Here’s a short biography of Ernest Hemingway: The famed author who many might not know was also a poet and an avid poker player.
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Born: July 21, 1899
Oak Park, Illinois, USA
Novelist, Poet, Journalist
Ernest Hemingway is one of the most famous, successful and talked about authors of his and our time. His works have a simplistic style, called the iceberg theory by Hemingway, which he developed as a journalist and became synonymous with his name.
Hemingway’s works have won him numerous awards, with one of his most famous novels “The Old Man and the Sea” bringing him a Pulitzer Prize in 1952 and a Nobel Prize for Literature a year later.
Hemingway lived a turbulent life and traveled a lot.
He spent lots of time in Europe, first as an ambulance driver in Italy during WWI and later in Paris as a journalist. After that, he lived for a period in Cuba before finally returning to the U.S. where he died on July 2, 1961.
So, what is Hemingway’s biography doing on a site about poetry?
While less known for it, Hemingway also wrote poetry.
As mentioned, Hemingway lived a turbulent life, and his works were often about wars, mistrust and loss.
Ernest’s concise writing style was also present in his poetry such as in one of his more famous poems “Along with Youth”:
A porcupine skin,
Stiff with bad tanning,
It must have ended somewhere.
Stuffed horned owl […]
Influenced and tutored by Ezra Pound, Hemingway believed that his poems should paint clear pictures known in the literary world as the Imagism movement.
The Imagist approach and Hemingway’s brevity worked in conjunction to produce short but quite vivid poetic pieces like the four-line “Ultimately”:
He tried to spit out the truth;
Dry-mouthed at first,
He drooled and slobbered in the end;
Truth dribbling his chin.
In the end, many Hemingway appraised for his ability to paint vivid pictures and strong emotions without using many words, though his works were by no means written in a snap, as he had a reputation for compulsive revising and polishing.
Such a strive for perfection was probably most notable in Hemingway’s awarded novel “The Old Man and the Sea.” CliffsNotes says that “It is reported that he wrote and rewrote all, or portions, of ‘The Old Man and the Sea’ more than two hundred times before he was ready to release it for publication.”
The short piece tells the story of an elderly Cuban fisherman and his struggles with a marlin he caught after going 84 days without catching a fish. Hemingway wrote the novel and published it during dark times for him — his best friends had passed away, and since he hadn’t published a major work in 12 years, many believed his writing days were over.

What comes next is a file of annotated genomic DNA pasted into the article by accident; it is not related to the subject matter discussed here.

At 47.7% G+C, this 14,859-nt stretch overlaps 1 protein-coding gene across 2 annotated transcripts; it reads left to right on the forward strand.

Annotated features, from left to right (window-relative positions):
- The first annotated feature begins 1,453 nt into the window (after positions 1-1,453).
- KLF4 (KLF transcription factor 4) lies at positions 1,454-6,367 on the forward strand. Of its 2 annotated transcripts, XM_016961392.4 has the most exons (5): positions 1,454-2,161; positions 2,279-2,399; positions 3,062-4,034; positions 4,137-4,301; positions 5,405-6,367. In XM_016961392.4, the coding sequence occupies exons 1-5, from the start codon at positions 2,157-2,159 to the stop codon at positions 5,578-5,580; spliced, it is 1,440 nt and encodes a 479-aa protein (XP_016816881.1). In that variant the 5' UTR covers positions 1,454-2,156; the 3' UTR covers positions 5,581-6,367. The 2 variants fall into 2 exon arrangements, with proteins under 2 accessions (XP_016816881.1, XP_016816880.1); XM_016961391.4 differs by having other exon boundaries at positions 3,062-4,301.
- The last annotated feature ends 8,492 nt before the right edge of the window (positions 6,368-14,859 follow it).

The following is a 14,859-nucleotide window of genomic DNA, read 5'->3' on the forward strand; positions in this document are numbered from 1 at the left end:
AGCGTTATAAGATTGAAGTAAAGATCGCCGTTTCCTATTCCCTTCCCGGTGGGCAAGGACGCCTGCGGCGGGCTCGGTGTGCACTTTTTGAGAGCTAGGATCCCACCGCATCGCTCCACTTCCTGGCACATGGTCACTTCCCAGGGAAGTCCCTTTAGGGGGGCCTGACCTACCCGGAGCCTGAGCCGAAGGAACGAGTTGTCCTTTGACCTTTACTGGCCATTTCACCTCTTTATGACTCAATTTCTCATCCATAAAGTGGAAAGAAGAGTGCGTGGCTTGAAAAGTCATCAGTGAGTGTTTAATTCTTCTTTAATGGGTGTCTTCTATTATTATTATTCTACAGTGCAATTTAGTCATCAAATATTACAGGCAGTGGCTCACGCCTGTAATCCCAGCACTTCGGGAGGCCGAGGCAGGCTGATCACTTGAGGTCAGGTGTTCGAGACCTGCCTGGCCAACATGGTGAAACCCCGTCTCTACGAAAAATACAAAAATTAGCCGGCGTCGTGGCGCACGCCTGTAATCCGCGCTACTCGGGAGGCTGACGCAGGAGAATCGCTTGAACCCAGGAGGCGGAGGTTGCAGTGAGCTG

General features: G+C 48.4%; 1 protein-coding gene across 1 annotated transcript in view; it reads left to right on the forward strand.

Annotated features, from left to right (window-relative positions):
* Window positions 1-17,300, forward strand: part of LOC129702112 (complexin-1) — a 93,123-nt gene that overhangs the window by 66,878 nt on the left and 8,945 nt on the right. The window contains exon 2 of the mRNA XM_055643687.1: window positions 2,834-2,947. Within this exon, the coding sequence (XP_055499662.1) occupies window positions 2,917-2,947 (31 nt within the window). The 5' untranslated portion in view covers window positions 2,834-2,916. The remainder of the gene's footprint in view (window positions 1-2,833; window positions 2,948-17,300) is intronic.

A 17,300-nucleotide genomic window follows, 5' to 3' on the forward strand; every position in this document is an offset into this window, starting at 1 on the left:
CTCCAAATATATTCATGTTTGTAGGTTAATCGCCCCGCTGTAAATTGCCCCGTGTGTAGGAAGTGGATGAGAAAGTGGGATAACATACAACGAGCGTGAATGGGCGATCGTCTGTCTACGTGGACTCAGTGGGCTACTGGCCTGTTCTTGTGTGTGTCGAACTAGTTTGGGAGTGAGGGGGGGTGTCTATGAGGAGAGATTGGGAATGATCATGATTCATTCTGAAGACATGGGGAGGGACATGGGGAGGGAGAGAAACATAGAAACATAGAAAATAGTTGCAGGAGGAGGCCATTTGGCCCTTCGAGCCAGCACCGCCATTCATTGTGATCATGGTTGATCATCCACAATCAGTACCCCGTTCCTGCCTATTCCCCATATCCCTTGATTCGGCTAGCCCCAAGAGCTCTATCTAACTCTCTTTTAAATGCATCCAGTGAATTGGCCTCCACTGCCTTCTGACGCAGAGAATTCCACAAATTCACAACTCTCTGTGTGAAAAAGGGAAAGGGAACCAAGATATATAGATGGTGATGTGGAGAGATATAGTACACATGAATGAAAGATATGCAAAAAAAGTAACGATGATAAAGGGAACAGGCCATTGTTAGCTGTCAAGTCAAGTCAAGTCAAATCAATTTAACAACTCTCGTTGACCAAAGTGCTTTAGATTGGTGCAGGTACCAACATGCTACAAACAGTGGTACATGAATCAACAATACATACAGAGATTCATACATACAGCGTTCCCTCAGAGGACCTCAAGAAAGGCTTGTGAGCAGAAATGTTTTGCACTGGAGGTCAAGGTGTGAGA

That’s why critics thought the novel was quite symbolic given its focus on friendship, struggle and loss, though Hemingway denied that there’s more to it than a fisherman’s story.
Nevertheless, the author claimed, “The Old Man and the Sea” to be his best work.
“I know that it is the best I can write ever for all of my life, I think, and that it destroys good and able work by being placed alongside it,” he famously told his editor Wallace Meyer. He also said he hoped the success would disperse the rumors he is “through as a writer.”
Fondness of Poker
Aside from his literary success, Hemingway was also famous for his fondness of gambling. At first, taking a fancy for betting on boxing matches and horse races, later Hemingway took a shine to poker. As a matter of fact, one of his earliest works was about a pigeon that outsmarts a poker cheater.
Hemingway’s playing style was quite aggressive, and his credo was: “Never call. Either raise or put it down.”
While playing, Hemingway also liked to bluff — a skill vital to a winning poker strategy — and something he said that short writers, in general, are good at doing. The connection between the card game and Hemingway doesn’t end there.
In 1999, he published “Ernest Hemingway on Writing,” a collection of “Hemingway’s reflections on the nature of the writer and on elements of the writer’s life, including specific and helpful advice to writers on the craft of writing, work habits and discipline.”
Editor Larry W. Phillips, who had also published “F. Scott Fitzgerald on Writing,” compiled the book, and like Hemingway, is an avid poker player, publishing several books about the game.
In Popular Culture
Image by: Wikimedia
The legacy of the amateur boxer, horse gambler, poker player, traveler, journalist, poet and novelist Ernest Hemingway continues to live on in popular culture. There’s hardly a spot in the world that doesn’t have a public place named after him.
In Key West, Florida Keys, there are annual Hemingway Days where lookalikes meet and celebrate the famed author. A house on the Floridian island where he lived for several years became a museum designated as a historical mark.
Even further, several societies bear Hemingway’s name as well as scholarships.
The author’s recognizable writing style has also prompted the creation of the Hemingway App, an online and desktop program that helps writers achieve Hemingway’s brevity by highlighting long and complicated sentences.
Ernest Hemingway’s death: July 2, 1961, Ketchum, Idaho, USA